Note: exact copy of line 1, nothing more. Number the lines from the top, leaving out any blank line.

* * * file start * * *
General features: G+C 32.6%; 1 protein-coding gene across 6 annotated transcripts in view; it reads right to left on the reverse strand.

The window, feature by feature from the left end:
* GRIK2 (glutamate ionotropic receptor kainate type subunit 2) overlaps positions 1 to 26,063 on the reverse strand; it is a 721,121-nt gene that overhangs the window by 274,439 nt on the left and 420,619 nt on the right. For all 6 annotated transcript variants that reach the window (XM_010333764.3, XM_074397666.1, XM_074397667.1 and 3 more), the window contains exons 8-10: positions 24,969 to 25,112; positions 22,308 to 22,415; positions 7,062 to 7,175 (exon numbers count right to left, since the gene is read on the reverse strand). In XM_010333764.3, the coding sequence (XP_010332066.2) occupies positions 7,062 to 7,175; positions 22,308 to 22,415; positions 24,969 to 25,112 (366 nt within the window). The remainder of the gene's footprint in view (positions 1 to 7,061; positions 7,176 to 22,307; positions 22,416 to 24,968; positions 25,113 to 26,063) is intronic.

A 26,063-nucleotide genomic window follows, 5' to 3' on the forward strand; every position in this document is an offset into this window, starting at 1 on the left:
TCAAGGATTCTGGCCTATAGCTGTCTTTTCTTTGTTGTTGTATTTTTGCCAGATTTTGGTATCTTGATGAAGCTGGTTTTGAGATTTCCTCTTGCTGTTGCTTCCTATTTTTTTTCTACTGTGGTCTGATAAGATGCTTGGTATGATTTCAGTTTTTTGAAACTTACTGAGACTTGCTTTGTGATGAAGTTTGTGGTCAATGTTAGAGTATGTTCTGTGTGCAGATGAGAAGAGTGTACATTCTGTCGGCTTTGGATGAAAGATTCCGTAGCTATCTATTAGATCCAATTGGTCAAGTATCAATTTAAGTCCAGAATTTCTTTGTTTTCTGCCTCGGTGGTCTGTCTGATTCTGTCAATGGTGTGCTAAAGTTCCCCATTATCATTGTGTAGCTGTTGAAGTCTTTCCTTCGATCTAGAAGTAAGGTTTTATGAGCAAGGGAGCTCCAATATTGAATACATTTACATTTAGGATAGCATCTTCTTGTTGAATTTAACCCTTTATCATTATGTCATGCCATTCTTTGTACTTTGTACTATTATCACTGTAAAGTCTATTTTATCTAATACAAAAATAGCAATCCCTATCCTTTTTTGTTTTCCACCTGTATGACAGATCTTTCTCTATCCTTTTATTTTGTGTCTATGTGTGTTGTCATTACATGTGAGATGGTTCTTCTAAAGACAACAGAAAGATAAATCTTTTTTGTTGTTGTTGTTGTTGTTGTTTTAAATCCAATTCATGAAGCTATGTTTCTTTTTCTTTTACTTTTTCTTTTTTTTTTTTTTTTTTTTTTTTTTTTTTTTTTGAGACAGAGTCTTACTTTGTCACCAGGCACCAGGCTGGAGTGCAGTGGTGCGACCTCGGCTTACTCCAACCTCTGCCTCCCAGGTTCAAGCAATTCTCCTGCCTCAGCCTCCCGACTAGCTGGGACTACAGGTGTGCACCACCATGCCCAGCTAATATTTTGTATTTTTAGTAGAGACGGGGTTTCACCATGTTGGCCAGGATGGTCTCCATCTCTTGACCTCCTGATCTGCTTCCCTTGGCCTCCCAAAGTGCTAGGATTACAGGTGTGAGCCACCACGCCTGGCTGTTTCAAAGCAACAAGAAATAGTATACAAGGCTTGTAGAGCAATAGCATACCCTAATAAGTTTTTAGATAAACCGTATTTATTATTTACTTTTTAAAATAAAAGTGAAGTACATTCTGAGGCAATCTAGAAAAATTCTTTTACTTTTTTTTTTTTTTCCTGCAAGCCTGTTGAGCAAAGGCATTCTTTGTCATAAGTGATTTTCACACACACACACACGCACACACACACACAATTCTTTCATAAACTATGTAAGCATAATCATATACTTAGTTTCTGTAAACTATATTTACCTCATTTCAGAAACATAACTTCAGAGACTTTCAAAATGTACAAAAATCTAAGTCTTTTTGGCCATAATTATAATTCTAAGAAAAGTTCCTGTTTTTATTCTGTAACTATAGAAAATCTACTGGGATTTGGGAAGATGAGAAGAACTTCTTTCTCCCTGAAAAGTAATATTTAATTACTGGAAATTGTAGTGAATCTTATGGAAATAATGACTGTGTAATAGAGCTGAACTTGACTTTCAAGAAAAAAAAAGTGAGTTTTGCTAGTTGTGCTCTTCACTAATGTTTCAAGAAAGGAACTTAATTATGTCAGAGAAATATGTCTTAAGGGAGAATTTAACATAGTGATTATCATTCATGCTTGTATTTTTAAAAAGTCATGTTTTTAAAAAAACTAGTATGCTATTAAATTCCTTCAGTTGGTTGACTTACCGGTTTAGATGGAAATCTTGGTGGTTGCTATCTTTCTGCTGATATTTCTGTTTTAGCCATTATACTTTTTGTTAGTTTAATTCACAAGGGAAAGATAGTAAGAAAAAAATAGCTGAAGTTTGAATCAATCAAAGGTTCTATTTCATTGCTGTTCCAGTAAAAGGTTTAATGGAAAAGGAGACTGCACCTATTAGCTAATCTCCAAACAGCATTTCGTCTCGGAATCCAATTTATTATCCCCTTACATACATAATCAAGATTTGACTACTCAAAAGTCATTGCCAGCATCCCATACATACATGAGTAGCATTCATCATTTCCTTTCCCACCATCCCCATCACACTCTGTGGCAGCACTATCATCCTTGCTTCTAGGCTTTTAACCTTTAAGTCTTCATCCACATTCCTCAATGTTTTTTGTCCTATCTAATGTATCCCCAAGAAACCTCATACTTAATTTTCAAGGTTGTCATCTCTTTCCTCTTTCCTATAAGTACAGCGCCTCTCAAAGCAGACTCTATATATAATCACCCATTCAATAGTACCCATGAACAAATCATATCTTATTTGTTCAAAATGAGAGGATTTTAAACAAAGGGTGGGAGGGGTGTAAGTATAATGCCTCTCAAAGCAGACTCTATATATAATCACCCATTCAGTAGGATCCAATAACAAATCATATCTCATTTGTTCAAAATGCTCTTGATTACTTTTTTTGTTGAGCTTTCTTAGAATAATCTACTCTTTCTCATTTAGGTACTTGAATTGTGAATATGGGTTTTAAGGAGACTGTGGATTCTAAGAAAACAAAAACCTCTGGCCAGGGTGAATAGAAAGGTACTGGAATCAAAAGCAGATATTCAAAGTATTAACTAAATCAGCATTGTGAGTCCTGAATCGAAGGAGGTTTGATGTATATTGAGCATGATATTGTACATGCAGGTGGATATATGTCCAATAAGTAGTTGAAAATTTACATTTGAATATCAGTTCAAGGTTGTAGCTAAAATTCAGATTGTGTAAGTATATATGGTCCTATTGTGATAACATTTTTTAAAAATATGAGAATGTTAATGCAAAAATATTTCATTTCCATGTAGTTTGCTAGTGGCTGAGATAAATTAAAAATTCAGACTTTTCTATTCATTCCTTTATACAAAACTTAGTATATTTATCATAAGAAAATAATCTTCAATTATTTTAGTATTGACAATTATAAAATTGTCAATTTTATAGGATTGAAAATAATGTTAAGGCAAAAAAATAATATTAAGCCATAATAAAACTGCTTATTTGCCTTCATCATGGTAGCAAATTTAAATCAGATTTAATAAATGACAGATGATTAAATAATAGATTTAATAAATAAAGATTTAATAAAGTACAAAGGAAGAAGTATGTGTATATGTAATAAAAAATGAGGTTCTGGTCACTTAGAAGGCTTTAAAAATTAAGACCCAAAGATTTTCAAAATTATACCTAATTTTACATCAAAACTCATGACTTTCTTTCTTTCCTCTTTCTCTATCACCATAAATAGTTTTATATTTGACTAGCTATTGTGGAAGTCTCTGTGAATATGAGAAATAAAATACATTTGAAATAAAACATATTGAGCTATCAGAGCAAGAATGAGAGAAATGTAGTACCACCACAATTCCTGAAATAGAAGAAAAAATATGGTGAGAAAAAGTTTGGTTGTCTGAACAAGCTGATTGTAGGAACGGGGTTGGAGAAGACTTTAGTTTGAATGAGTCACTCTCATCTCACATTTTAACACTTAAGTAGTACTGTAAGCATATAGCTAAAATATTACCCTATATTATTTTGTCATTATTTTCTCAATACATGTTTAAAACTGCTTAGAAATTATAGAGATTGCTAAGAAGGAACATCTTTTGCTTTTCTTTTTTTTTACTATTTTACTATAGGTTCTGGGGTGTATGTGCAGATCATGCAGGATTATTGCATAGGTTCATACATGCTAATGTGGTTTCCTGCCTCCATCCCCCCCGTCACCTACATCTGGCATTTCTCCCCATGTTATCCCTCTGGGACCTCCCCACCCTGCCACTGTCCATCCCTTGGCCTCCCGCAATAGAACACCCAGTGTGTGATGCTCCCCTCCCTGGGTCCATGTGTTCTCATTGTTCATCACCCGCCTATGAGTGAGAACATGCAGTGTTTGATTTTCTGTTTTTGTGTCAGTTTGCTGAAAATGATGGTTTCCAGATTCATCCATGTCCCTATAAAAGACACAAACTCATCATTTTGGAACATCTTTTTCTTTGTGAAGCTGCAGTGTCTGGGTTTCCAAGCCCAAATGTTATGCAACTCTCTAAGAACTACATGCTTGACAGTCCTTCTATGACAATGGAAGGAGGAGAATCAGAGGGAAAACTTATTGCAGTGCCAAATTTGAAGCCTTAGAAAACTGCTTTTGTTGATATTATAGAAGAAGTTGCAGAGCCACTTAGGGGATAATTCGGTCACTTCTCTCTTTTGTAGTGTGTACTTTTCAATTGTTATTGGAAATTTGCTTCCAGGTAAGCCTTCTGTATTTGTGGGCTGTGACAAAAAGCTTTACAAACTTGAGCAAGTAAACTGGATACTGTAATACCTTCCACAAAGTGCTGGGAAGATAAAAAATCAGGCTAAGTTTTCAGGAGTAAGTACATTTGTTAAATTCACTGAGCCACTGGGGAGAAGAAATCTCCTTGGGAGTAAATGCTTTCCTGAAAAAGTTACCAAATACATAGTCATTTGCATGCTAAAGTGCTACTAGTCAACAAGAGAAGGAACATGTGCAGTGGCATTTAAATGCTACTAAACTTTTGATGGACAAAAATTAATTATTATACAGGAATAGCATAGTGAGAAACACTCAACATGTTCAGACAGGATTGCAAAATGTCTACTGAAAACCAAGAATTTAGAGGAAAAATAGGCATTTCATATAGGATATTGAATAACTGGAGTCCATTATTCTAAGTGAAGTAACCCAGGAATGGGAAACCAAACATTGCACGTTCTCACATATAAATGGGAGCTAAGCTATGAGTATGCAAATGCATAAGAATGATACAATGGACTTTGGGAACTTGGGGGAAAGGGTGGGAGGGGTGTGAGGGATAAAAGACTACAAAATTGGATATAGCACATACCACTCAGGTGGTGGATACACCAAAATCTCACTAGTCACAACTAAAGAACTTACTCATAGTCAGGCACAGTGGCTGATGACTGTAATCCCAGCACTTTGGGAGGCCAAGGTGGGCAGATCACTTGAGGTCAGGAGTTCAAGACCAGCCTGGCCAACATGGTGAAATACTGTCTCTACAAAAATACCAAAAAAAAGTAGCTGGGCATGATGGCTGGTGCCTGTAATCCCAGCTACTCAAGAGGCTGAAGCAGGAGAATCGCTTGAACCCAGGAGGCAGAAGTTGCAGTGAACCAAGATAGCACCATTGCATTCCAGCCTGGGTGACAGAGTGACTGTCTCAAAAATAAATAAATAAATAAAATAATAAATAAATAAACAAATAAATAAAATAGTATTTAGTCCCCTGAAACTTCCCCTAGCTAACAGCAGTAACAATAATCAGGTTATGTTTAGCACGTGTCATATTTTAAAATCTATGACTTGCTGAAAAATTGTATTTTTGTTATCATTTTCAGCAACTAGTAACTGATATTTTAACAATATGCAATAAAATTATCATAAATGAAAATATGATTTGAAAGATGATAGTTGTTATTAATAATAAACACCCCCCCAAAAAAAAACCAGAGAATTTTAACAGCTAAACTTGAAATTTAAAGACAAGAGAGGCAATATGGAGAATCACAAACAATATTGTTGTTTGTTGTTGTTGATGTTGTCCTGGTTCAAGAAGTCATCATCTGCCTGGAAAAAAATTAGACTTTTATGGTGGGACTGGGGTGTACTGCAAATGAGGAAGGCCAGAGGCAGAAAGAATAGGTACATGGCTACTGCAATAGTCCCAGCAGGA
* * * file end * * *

General features: G+C 32.6%; 1 protein-coding gene across 6 annotated transcripts in view; it reads right to left on the reverse strand.